Decoding: One Step Closer To Learning A Car’s History

Do you know what a car’s VIN code is? Knowing it allows you to do some simple research called VIN decoding. It may sound like some pretty boring stuff but a VIN code provides so much information it’s worth taking the time to learn what it’s all about.

What is a VIN

What is a VIN?

Let’s begin with a quick explanation. A VIN is a car’s Vehicle Identification Number. Every car and truck must be assigned a VIN number at the time its manufactured. The VIN may look like a jumbled mess of letters and numbers but it is the definitive tell-all from your favorite gossip magazine explaining all you need to know about a car. And this is the very ID number you as a potential buyer can use to generate a free VIN check for every car.

What can a car’s VIN tell you?

You may be wondering how a 17 character VIN can check a car’s history. It does so by digging into Department of Motor Vehicle records, showing you potential problems, such as an unresolved recall. But it goes even further. It provides odometer readings that you can use to cross check its accuracy and lets you know how many times a car was bought and sold. In other words, a treasure trove of information digging into a car’s past. And that’s why the information is so valuable to you, the buyer.

As mentioned above, the VIN itself is made up of 17 characters. Let’s quickly explain what the letters and numbers mean.

Decoding the VIN

The first character tells you the country of origin or, in other words, where a vehicle was built. The second and third characters reference the vehicle manufacturer. Along with the eighth character, the second, third characters can also help you identify a flexible fuel vehicle.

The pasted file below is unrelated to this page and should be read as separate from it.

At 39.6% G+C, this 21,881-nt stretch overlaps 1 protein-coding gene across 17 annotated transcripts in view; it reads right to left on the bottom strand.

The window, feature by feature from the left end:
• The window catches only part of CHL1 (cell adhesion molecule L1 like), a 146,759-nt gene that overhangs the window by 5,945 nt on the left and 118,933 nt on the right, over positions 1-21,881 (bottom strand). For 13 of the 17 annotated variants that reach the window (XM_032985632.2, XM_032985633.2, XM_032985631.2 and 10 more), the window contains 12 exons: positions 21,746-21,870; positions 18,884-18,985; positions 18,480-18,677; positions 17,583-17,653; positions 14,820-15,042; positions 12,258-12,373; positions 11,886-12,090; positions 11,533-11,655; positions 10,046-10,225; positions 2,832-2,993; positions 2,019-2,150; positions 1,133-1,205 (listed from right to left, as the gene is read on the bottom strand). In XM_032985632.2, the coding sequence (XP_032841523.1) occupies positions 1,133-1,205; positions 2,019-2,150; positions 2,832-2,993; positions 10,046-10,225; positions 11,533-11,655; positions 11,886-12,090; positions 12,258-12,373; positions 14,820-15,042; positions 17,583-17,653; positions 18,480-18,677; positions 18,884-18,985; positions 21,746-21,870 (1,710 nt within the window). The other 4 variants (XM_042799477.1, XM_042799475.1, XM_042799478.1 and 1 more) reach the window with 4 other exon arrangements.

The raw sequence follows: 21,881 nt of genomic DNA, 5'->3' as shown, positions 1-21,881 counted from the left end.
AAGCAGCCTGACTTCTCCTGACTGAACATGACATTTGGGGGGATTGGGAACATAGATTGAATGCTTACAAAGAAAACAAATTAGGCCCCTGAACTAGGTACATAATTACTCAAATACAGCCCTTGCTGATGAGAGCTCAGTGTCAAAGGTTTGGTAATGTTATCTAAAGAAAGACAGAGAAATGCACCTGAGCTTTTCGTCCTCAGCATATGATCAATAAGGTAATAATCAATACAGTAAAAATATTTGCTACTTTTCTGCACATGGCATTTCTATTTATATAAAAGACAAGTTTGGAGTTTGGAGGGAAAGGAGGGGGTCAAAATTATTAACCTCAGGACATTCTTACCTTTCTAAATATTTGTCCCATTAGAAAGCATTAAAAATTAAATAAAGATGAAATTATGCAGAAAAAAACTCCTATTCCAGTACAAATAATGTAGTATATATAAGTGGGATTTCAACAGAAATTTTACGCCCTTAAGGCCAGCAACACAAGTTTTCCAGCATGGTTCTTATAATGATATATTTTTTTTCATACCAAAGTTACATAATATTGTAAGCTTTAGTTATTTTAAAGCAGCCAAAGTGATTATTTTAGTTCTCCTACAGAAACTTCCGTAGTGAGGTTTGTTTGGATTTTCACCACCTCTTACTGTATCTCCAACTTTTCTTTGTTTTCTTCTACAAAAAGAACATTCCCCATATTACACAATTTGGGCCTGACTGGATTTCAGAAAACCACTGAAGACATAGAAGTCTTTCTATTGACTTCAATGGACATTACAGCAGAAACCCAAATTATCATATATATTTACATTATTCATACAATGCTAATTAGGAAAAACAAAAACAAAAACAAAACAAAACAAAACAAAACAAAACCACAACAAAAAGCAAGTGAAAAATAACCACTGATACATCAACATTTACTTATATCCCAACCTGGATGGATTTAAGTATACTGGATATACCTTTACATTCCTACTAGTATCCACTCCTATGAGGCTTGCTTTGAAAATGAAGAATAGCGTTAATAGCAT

The fourth and eighth characters provide the basics of what the car is, such as the brand, the engine size and type of vehicle. The ninth character assures you the car was authorized by the manufacturer, with the tenth character telling you the model year. Which plant assembled a vehicle is denoted by the eleventh character. The final six characters is the vehicle’s serial number.

What if a VIN is less than 17 characters?

As you shop for used cars, you may run across cars with fewer than 17 characters in its VIN.  Interestingly enough, not all cars have a 17-character VIN. These are usually cars that pre-date 1981. Today’s VIN decoding tools are not capable of providing much information about cars that were manufactured before 1981.

Today, car’s this old are typically considered classics. The cars themselves from this era may not be as desirable as a late 60s muscle car. So as a buyer, a vehicle history report comes from your research. Work not only with a reputable seller but a seller who cared for the car. Which means they should have service and repair records, in addition to a list of any modifications they made that are not stock.

Where do I find a car’s VIN?

There are two places on a vehicle to find its VIN and that’s on the driver’s side at the base of the B-pillar and on the dash.

The B-pillar is where the door latches and locks shut. Open the driver’s side door and look down at the base of the pillar. You should find the VIN stamped on a thin metal plate.

The second and more common place to find a car’s VIN is on the dash, where it and the windshield meet. The easiest way to see it is by standing outside of the car on the driver’s side and looking at the dash through the windshield. You should see a small metal plate with the VIN stamped on it.

Learning how to decode a VIN can be invaluable when you are in the market for a used car. It can dig up a treasure trove of information that will help you make a smart buying decision. And smart buying gets you a car you can count on for miles of enjoyable driving.